Flexible Employment of Torpor in Squirrel Gliders (Petaurus norfolcensis): An Adaptation to Unpredictable Climate?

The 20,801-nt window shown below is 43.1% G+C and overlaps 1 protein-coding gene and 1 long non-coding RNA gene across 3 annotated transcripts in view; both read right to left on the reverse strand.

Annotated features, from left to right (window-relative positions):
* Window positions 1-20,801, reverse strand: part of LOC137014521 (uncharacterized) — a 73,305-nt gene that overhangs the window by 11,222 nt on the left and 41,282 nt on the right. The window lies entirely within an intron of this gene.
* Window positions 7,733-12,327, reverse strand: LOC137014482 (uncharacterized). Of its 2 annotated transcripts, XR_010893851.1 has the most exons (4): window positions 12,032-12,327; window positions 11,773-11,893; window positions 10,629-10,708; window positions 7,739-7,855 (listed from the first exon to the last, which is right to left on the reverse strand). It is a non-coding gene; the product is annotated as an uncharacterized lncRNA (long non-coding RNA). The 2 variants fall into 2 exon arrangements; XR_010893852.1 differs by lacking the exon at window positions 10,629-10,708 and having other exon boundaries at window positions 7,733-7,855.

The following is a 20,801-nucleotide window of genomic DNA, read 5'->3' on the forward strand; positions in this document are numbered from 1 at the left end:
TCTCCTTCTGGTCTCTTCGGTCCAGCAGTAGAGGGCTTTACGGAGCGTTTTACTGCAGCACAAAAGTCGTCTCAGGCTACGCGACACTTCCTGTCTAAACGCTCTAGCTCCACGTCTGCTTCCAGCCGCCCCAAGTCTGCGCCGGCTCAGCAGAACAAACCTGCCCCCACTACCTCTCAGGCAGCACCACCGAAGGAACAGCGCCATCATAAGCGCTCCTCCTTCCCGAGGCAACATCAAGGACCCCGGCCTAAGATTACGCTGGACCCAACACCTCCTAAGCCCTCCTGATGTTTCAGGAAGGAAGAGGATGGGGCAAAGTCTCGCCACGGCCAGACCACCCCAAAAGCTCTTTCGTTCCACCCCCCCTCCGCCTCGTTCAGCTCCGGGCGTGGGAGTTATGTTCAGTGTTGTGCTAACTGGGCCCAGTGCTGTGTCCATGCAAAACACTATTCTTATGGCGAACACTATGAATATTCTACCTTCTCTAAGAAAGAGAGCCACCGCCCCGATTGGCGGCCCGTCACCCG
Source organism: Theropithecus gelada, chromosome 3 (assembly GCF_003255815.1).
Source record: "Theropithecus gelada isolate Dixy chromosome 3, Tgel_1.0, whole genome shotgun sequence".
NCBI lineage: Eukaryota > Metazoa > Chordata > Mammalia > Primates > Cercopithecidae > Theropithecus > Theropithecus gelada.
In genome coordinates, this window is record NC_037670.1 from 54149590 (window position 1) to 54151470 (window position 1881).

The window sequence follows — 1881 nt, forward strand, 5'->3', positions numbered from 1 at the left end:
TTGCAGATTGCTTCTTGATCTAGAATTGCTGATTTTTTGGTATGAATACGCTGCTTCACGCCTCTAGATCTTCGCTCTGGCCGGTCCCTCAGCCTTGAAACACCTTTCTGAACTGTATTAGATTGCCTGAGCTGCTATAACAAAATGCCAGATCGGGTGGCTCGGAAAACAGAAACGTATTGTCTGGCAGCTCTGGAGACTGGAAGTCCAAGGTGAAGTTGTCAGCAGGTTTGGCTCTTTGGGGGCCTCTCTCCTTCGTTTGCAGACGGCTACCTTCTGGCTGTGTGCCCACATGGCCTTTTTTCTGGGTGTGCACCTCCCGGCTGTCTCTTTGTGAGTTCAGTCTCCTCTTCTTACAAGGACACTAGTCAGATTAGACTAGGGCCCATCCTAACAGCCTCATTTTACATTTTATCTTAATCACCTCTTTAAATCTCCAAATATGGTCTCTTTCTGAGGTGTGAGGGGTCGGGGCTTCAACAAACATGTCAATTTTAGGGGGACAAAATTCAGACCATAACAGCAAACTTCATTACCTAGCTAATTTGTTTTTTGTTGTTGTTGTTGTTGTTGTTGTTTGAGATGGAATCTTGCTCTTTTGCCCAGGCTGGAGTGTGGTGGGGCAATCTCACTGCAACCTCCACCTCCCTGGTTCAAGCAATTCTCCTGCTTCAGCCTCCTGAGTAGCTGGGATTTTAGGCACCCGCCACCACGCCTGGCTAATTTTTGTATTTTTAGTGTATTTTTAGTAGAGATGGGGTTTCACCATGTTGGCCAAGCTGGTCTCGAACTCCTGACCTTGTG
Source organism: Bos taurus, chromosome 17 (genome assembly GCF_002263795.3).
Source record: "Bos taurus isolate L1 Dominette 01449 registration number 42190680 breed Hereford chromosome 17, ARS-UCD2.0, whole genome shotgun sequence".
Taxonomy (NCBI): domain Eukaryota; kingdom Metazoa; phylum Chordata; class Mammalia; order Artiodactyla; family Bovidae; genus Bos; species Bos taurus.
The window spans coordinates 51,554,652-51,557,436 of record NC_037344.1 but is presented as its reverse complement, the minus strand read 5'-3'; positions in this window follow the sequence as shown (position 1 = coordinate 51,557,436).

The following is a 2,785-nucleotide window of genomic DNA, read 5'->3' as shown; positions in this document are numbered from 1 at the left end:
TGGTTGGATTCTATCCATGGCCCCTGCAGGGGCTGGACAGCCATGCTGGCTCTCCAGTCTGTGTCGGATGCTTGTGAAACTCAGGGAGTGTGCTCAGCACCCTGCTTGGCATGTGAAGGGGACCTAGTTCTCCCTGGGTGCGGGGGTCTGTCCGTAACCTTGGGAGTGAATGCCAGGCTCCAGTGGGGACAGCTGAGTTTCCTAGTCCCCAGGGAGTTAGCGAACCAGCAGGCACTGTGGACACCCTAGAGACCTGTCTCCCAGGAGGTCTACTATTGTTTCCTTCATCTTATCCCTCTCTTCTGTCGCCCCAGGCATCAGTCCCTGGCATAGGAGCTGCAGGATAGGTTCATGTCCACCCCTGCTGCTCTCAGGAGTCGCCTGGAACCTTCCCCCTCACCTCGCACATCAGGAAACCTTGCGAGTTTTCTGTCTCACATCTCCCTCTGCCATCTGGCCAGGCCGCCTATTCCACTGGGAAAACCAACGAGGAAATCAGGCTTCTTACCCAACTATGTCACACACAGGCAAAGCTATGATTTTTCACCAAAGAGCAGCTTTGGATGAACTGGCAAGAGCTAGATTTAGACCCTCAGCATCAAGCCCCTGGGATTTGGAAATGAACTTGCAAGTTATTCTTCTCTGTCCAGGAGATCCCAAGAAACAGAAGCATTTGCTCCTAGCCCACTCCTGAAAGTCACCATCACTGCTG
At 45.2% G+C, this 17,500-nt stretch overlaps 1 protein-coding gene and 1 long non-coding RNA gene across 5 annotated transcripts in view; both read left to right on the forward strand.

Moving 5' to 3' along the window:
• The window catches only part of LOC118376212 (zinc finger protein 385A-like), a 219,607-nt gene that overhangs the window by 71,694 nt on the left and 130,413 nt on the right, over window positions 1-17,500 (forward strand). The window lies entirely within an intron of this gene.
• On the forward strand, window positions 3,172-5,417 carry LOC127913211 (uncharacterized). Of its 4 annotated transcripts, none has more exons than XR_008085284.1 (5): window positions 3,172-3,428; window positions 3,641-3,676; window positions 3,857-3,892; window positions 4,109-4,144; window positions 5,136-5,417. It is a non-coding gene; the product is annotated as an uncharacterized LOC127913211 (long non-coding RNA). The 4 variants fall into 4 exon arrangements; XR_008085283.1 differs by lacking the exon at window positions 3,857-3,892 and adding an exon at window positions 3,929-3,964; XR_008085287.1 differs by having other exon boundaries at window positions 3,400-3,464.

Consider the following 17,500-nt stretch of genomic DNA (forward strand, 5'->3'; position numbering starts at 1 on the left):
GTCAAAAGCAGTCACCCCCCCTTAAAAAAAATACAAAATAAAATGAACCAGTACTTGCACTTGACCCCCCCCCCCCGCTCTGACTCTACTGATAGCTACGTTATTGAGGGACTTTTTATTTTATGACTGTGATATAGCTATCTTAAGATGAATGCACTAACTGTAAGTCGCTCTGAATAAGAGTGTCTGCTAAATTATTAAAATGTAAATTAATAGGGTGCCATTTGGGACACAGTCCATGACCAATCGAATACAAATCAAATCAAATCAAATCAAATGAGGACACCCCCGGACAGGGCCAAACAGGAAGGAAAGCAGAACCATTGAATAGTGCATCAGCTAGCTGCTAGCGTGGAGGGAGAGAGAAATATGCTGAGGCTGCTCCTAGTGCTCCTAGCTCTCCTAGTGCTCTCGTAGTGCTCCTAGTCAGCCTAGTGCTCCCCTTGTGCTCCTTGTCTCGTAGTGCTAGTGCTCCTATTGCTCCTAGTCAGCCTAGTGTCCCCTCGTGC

Torpor is a highly effective response to counter various ecological and physiological bottlenecks in endotherms. In this study, we examined interrelations between thermoregulatory responses and key environmental variables in free-living squirrel gliders (Petaurus norfolcensis) in a habitat with drastic climatic and ecological changes across seasons. To this end, we measured body temperature (Tb) and heart rate (fH) simultaneously throughout the year using implanted data loggers. Squirrel gliders in our study experienced fluctuations in ambient temperature (Ta) between −4.0°C and 44.1°C and expressed torpor at different times during the year. In contrast to our expectations, torpor seemed to be employed flexibly, on demand, and most frequently in spring rather than during the coldest and/or hottest periods. Torpor bouts lasted, on average, about 5 h, and Tb during torpor dropped as low as 17.9°C. The fH during torpor decreased below 50 bpm, which is about one-third of the basal level. The ability to record fH alongside Tb enabled us to also report periods of low fH during thermoconforming hyperthermia at Ta’s above 35°C that likely occurred to conserve energy and water. Our findings double the body size of Australian gliders for which data on torpor are available and advance our ecological understanding of the dynamics of torpor expression in wild mammals and of how animals cope with varying conditions. Moreover, they highlight that the flexibility of physiology and thermoregulatory responses are clearly more complex than previously thought.